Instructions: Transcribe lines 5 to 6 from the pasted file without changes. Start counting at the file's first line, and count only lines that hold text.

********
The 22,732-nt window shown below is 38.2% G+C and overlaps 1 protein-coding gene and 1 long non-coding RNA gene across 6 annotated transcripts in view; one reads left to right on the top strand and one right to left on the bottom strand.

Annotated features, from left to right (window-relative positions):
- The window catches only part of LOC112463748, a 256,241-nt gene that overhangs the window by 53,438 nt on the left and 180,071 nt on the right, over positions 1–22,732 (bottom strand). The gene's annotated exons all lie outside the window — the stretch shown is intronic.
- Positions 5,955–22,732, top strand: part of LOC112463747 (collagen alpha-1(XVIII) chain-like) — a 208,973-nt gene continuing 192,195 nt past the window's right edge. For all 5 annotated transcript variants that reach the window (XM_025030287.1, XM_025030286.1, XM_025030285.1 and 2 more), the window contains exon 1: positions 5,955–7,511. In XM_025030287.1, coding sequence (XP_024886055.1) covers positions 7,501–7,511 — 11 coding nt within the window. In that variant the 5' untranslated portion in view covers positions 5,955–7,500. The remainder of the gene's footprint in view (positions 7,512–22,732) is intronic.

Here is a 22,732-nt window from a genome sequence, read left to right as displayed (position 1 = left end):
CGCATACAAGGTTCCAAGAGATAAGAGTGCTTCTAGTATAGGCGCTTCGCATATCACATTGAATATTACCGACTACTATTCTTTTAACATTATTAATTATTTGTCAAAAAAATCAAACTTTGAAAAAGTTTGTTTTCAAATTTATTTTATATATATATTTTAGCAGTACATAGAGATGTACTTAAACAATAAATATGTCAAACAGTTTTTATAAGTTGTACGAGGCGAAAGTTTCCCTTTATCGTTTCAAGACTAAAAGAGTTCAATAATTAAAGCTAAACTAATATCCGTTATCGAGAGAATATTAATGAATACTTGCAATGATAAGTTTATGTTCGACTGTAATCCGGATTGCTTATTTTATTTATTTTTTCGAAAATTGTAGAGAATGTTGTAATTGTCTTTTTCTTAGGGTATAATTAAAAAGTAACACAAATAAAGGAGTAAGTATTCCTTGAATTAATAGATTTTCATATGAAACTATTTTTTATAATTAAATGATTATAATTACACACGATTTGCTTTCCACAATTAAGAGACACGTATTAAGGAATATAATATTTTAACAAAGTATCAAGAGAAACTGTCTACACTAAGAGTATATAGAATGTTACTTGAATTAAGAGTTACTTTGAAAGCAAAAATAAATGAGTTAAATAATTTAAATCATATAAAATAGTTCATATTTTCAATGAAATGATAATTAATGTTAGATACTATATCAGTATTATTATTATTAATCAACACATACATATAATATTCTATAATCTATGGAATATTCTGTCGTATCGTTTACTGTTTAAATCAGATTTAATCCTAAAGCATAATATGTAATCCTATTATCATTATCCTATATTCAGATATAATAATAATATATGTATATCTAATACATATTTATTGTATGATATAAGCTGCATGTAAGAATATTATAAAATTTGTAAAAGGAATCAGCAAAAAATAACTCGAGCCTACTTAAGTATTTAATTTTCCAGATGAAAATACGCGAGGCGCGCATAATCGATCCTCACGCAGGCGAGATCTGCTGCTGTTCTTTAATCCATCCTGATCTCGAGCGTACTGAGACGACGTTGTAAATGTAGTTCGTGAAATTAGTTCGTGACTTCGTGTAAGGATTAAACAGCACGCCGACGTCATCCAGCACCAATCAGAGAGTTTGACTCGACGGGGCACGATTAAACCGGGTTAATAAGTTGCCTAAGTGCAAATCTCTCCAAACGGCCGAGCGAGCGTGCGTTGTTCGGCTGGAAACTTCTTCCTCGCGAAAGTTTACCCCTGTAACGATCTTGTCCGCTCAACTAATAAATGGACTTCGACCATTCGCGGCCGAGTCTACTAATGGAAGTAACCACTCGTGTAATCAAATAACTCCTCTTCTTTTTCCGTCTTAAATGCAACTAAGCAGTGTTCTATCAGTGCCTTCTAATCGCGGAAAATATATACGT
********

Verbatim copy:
Here is a 22,732-nt window from a genome sequence, read left to right as displayed (position 1 = left end):
CGCATACAAGGTTCCAAGAGATAAGAGTGCTTCTAGTATAGGCGCTTCGCATATCACATTGAATATTACCGACTACTATTCTTTTAACATTATTAATTATTTGTCAAAAAAATCAAACTTTGAAAAAGTTTGTTTTCAAATTTATTTTATATATATATTTTAGCAGTACATAGAGATGTACTTAAACAATAAATATGTCAAACAGTTTTTATAAGTTGTACGAGGCGAAAGTTTCCCTTTATCGTTTCAAGACTAAAAGAGTTCAATAATTAAAGCTAAACTAATATCCGTTATCGAGAGAATATTAATGAATACTTGCAATGATAAGTTTATGTTCGACTGTAATCCGGATTGCTTATTTTATTTATTTTTTCGAAAATTGTAGAGAATGTTGTAATTGTCTTTTTCTTAGGGTATAATTAAAAAGTAACACAAATAAAGGAGTAAGTATTCCTTGAATTAATAGATTTTCATATGAAACTATTTTTTATAATTAAATGATTATAATTACACACGATTTGCTTTCCACAATTAAGAGACACGTATTAAGGAATATAATATTTTAACAAAGTATCAAGAGAAACTGTCTACACTAAGAGTATATAGAATGTTACTTGAATTAAGAGTTACTTTGAAAGCAAAAATAAATGAGTTAAATAATTTAAATCATATAAAATAGTTCATATTTTCAATGAAATGATAATTAATGTTAGATACTATATCAGTATTATTATTATTAATCAACACATACATATAATATTCTATAATCTATGGAATATTCTGTCGTATCGTTTACTGTTTAAATCAGATTTAATCCTAAAGCATAATATGTAATCCTATTATCATTATCCTATATTCAGATATAATAATAATATATGTATATCTAATACATATTTATTGTATGATATAAGCTGCATGTAAGAATATTATAAAATTTGTAAAAGGAATCAGCAAAAAATAACTCGAGCCTACTTAAGTATTTAATTTTCCAGATGAAAATACGCGAGGCGCGCATAATCGATCCTCACGCAGGCGAGATCTGCTGCTGTTCTTTAATCCATCCTGATCTCGAGCGTACTGAGACGACGTTGTAAATGTAGTTCGTGAAATTAGTTCGTGACTTCGTGTAAGGATTAAACAGCACGCCGACGTCATCCAGCACCAATCAGAGAGTTTGACTCGACGGGGCACGATTAAACCGGGTTAATAAGTTGCCTAAGTGCAAATCTCTCCAAACGGCCGAGCGAGCGTGCGTTGTTCGGCTGGAAACTTCTTCCTCGCGAAAGTTTACCCCTGTAACGATCTTGTCCGCTCAACTAATAAATGGACTTCGACCATTCGCGGCCGAGTCTACTAATGGAAGTAACCACTCGTGTAATCAAATAACTCCTCTTCTTTTTCCGTCTTAAATGCAACTAAGCAGTGTTCTATCAGTGCCTTCTAATCGCGGAAAATATATACGT